In a meeting held today at Kennedy Space Center, STS-122 mission managers underwent what was called a passionate discussion regarding the malfunctioning sensors in the liquid hydrogen fuel tank of space shuttle Atlantis. The ultimate outcome of this meeting was the unanimous decision to go ahead with a launch of the shuttle on Sunday, Dec. 9, at 3:20 p.m.
The mission management team meeting, which included representatives of the European Space Agency as well as the shuttle’s flight crew, yielded a new criteria for the launch. This new plan will require the functionality of all four sensors as well as a launch window tightened to only one minute. At the first sign of a violation to any of these rules, the launch will be scrubbed and the managers will go ahead with tanking tests to further troubleshoot the issue.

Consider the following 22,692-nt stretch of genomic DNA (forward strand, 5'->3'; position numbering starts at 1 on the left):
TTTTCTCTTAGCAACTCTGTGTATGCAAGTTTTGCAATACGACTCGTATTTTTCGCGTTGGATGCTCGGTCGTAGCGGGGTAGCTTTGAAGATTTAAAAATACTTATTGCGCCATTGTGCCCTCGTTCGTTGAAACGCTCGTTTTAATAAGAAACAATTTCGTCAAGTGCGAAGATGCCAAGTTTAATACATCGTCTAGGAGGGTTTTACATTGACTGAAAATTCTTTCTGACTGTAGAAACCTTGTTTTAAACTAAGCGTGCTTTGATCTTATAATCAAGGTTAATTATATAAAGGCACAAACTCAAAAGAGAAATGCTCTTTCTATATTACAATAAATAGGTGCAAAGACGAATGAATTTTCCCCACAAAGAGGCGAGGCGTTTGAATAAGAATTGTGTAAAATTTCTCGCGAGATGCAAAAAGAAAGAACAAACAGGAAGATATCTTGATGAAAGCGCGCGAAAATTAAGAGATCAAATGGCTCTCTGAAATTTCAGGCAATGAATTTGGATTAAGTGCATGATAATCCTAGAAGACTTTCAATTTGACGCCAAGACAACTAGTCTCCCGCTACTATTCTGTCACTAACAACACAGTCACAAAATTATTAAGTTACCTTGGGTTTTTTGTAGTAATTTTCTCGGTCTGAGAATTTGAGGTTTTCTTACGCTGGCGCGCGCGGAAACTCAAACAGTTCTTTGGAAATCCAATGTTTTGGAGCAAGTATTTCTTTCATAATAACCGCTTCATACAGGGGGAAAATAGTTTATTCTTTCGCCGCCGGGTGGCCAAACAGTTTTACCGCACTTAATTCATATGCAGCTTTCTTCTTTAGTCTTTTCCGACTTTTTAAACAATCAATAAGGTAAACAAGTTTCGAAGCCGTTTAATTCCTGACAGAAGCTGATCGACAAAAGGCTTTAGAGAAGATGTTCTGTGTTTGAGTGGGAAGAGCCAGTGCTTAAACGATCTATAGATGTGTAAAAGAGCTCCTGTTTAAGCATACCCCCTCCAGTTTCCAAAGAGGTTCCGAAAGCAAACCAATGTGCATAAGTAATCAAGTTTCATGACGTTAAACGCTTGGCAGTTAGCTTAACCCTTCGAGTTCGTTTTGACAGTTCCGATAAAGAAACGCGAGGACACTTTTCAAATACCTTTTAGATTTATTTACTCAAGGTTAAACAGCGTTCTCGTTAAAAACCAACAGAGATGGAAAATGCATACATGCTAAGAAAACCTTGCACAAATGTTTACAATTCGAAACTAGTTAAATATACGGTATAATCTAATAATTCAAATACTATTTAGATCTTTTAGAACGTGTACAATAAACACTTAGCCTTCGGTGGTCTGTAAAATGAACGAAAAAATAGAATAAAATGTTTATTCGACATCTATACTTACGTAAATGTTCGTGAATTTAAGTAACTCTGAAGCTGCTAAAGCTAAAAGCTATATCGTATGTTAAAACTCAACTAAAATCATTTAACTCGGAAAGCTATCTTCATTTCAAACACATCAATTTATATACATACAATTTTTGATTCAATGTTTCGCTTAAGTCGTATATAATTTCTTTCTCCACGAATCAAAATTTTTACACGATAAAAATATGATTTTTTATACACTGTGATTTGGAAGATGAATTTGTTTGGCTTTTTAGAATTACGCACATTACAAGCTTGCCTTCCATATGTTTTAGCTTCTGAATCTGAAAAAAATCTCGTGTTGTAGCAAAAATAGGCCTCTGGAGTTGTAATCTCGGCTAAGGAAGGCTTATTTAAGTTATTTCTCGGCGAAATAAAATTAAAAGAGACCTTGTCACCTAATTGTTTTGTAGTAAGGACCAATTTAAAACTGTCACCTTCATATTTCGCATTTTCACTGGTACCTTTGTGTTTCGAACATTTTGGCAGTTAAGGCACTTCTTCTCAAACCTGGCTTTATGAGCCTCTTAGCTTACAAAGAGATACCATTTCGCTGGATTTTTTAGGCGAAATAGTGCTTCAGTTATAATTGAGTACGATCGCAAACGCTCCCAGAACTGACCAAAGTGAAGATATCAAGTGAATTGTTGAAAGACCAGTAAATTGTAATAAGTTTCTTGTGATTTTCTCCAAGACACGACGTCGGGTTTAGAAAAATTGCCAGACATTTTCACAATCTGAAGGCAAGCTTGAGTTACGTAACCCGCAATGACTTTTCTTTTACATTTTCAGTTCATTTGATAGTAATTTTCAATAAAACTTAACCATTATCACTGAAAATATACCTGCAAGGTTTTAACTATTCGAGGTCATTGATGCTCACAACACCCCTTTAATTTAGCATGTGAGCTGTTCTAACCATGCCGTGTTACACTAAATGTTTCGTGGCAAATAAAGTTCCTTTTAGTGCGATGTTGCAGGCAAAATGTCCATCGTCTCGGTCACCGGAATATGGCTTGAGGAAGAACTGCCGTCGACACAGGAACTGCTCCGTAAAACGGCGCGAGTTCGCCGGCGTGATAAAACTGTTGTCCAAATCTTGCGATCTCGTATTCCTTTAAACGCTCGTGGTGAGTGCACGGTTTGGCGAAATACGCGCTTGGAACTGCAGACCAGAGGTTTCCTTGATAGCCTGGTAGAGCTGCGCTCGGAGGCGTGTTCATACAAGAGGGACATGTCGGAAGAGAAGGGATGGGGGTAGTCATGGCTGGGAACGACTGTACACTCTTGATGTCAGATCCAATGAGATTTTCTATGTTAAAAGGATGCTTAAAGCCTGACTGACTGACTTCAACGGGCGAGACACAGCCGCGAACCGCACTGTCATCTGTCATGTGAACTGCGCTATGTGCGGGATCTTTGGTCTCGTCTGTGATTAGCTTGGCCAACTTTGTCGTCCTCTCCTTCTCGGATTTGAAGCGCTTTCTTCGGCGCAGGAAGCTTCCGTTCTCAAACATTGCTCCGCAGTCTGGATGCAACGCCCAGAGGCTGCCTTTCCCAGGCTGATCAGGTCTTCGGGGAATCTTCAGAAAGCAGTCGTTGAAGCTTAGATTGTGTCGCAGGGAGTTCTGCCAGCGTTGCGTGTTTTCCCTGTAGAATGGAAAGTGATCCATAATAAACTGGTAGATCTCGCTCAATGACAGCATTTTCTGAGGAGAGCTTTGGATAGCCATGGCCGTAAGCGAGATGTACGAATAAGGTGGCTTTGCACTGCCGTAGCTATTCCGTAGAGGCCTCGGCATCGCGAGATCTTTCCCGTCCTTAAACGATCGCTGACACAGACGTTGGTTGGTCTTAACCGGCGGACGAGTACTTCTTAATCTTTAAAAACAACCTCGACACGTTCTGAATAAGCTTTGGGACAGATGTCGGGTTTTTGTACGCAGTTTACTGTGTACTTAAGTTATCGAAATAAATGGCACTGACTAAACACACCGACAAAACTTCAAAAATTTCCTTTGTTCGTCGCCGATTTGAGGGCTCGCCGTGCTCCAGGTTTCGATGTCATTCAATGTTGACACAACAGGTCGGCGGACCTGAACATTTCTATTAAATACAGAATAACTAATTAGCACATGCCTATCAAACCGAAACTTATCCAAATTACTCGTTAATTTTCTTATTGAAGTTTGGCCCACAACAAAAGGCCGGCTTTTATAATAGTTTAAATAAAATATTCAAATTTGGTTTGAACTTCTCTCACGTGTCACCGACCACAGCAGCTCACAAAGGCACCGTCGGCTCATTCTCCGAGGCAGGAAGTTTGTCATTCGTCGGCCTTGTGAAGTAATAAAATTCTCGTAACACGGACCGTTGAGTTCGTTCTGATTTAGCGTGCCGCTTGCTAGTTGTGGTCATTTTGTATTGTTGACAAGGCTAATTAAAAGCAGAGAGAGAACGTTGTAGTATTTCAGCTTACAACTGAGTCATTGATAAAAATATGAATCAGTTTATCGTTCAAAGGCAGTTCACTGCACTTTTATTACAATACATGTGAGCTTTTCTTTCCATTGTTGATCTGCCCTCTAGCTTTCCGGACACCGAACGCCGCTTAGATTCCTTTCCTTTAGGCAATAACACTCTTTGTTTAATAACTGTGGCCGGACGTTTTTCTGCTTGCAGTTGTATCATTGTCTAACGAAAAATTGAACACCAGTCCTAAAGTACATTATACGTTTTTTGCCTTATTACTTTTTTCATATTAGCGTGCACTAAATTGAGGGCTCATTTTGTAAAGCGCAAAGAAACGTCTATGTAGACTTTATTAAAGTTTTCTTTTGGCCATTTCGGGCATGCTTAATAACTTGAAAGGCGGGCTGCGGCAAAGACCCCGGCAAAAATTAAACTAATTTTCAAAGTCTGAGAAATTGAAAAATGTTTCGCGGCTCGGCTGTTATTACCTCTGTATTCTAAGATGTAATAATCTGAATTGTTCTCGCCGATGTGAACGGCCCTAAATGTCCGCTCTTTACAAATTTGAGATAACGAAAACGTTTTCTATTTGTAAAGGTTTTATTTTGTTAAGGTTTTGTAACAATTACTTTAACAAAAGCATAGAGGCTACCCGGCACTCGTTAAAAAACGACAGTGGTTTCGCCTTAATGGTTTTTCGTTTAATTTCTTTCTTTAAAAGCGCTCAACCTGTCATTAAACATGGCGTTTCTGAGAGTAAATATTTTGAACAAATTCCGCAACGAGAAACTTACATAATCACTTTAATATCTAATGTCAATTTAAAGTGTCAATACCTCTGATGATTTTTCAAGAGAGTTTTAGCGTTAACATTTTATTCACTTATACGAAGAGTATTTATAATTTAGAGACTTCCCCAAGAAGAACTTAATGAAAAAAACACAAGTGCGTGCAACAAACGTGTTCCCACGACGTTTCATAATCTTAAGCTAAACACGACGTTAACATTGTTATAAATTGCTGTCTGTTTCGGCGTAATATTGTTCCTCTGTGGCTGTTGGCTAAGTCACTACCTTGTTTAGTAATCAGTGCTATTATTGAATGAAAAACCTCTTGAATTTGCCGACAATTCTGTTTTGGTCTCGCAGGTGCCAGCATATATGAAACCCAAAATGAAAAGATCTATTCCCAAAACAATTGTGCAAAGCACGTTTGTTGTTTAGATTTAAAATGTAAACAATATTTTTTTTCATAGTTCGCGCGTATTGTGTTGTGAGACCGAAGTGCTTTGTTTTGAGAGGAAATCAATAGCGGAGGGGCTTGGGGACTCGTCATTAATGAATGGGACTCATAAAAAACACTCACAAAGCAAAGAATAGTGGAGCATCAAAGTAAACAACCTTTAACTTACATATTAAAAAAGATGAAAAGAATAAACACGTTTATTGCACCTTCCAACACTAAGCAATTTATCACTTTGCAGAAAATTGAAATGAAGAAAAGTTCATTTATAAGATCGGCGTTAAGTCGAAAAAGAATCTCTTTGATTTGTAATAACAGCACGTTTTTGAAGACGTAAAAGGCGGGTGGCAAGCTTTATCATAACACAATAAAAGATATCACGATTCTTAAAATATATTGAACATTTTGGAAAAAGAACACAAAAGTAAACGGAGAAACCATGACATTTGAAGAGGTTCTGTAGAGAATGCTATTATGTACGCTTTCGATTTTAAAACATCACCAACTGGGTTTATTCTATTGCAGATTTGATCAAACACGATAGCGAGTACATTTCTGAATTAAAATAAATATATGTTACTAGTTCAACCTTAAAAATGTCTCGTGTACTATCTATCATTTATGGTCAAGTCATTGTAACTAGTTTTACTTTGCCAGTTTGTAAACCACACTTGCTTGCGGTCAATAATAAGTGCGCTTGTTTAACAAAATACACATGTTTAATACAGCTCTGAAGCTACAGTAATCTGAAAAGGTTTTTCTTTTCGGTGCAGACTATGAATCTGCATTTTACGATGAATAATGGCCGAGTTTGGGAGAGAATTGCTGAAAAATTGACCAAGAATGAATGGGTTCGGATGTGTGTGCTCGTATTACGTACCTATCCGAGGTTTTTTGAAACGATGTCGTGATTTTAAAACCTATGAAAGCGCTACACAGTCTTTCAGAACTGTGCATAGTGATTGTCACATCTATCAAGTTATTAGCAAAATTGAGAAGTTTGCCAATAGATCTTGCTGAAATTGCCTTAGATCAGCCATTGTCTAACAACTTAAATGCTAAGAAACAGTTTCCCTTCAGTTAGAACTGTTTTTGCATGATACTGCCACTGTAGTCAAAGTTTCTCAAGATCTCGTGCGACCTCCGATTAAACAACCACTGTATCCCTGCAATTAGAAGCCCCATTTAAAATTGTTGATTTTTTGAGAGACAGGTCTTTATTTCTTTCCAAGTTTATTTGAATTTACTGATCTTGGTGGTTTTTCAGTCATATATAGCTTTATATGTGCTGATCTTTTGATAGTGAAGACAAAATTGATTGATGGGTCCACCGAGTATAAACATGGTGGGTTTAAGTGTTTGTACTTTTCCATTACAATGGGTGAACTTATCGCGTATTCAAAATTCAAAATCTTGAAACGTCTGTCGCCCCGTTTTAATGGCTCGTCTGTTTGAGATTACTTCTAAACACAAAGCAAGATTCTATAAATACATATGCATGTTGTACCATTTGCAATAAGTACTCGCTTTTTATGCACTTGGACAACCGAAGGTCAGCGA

“This is what we consider to be an unexplained anomaly,” said LeRoy Cain, chair, mission management team. “We don’t understand it’s root cause.”
The mission managers brought in outside engineering experts to consider other explanations and troubleshooting tactics. The team also advocated the addition of a new voltage measurement system to see if the sensor’s readings are legitimate or the result of an electrical malfunction resulting from open circuit. If the shuttle makes it’s launch tomorrow this will preserve the possibility of the mission’s fourth spacewalk.
During the original Dec. 6 launch day two of the four LH2 fuel sensors failed simulated tests. After the launch was scrubbed, further testing showed the trouble to occur again at random. If these failures were to occur during an actual flight, it could mean extreme damage to the shuttle’s engines.
“If everything works perfectly, as we expect form past history, we will fly,” said Wayne Hale, space shuttle program manager.